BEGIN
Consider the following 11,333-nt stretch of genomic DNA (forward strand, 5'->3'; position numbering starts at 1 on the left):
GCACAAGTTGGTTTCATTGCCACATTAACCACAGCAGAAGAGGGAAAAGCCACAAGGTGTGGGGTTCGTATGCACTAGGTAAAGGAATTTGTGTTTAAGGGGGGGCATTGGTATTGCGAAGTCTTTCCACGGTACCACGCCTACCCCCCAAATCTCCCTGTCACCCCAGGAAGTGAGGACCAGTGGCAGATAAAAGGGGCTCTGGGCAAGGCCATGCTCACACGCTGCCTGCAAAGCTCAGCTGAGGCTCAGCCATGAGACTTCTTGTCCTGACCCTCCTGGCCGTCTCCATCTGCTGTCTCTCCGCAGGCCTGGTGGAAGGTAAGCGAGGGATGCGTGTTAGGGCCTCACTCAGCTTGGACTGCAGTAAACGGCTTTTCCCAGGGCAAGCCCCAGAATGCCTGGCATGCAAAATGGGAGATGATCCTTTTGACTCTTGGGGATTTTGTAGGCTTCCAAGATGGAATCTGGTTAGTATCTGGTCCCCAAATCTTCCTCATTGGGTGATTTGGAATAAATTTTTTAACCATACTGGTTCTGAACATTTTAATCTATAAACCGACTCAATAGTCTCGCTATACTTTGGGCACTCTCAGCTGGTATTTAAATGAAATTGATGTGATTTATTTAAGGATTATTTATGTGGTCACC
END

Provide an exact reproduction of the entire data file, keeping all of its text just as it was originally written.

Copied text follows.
Consider the following 11,333-nt stretch of genomic DNA (forward strand, 5'->3'; position numbering starts at 1 on the left):
GCACAAGTTGGTTTCATTGCCACATTAACCACAGCAGAAGAGGGAAAAGCCACAAGGTGTGGGGTTCGTATGCACTAGGTAAAGGAATTTGTGTTTAAGGGGGGGCATTGGTATTGCGAAGTCTTTCCACGGTACCACGCCTACCCCCCAAATCTCCCTGTCACCCCAGGAAGTGAGGACCAGTGGCAGATAAAAGGGGCTCTGGGCAAGGCCATGCTCACACGCTGCCTGCAAAGCTCAGCTGAGGCTCAGCCATGAGACTTCTTGTCCTGACCCTCCTGGCCGTCTCCATCTGCTGTCTCTCCGCAGGCCTGGTGGAAGGTAAGCGAGGGATGCGTGTTAGGGCCTCACTCAGCTTGGACTGCAGTAAACGGCTTTTCCCAGGGCAAGCCCCAGAATGCCTGGCATGCAAAATGGGAGATGATCCTTTTGACTCTTGGGGATTTTGTAGGCTTCCAAGATGGAATCTGGTTAGTATCTGGTCCCCAAATCTTCCTCATTGGGTGATTTGGAATAAATTTTTTAACCATACTGGTTCTGAACATTTTAATCTATAAACCGACTCAATAGTCTCGCTATACTTTGGGCACTCTCAGCTGGTATTTAAATGAAATTGATGTGATTTATTTAAGGATTATTTATGTGGTCACC